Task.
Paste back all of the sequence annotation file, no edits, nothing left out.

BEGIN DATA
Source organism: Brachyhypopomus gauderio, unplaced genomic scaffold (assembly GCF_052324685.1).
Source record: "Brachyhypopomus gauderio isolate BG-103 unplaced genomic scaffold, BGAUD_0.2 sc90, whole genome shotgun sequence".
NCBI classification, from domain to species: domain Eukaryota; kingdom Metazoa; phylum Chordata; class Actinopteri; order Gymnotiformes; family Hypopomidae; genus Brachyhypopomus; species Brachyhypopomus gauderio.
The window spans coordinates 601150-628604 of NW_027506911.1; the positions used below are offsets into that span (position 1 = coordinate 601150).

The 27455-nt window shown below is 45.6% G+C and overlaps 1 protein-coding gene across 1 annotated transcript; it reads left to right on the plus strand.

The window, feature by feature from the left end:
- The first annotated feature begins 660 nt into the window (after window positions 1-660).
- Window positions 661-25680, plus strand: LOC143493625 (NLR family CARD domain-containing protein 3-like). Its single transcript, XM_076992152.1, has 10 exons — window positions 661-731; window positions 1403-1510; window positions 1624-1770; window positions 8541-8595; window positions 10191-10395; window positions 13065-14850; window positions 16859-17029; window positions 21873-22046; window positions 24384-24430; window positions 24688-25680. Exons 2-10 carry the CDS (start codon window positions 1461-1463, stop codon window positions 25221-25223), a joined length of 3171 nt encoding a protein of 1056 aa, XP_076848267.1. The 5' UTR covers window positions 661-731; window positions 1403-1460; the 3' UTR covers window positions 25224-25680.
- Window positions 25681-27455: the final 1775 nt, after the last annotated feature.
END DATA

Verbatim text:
Source organism: Brachyhypopomus gauderio, unplaced genomic scaffold (assembly GCF_052324685.1).
Source record: "Brachyhypopomus gauderio isolate BG-103 unplaced genomic scaffold, BGAUD_0.2 sc90, whole genome shotgun sequence".
NCBI classification, from domain to species: domain Eukaryota; kingdom Metazoa; phylum Chordata; class Actinopteri; order Gymnotiformes; family Hypopomidae; genus Brachyhypopomus; species Brachyhypopomus gauderio.
The window spans coordinates 601150-628604 of NW_027506911.1; the positions used below are offsets into that span (position 1 = coordinate 601150).

The 27455-nt window shown below is 45.6% G+C and overlaps 1 protein-coding gene across 1 annotated transcript; it reads left to right on the plus strand.

The window, feature by feature from the left end:
- The first annotated feature begins 660 nt into the window (after window positions 1-660).
- Window positions 661-25680, plus strand: LOC143493625 (NLR family CARD domain-containing protein 3-like). Its single transcript, XM_076992152.1, has 10 exons — window positions 661-731; window positions 1403-1510; window positions 1624-1770; window positions 8541-8595; window positions 10191-10395; window positions 13065-14850; window positions 16859-17029; window positions 21873-22046; window positions 24384-24430; window positions 24688-25680. Exons 2-10 carry the CDS (start codon window positions 1461-1463, stop codon window positions 25221-25223), a joined length of 3171 nt encoding a protein of 1056 aa, XP_076848267.1. The 5' UTR covers window positions 661-731; window positions 1403-1460; the 3' UTR covers window positions 25224-25680.
- Window positions 25681-27455: the final 1775 nt, after the last annotated feature.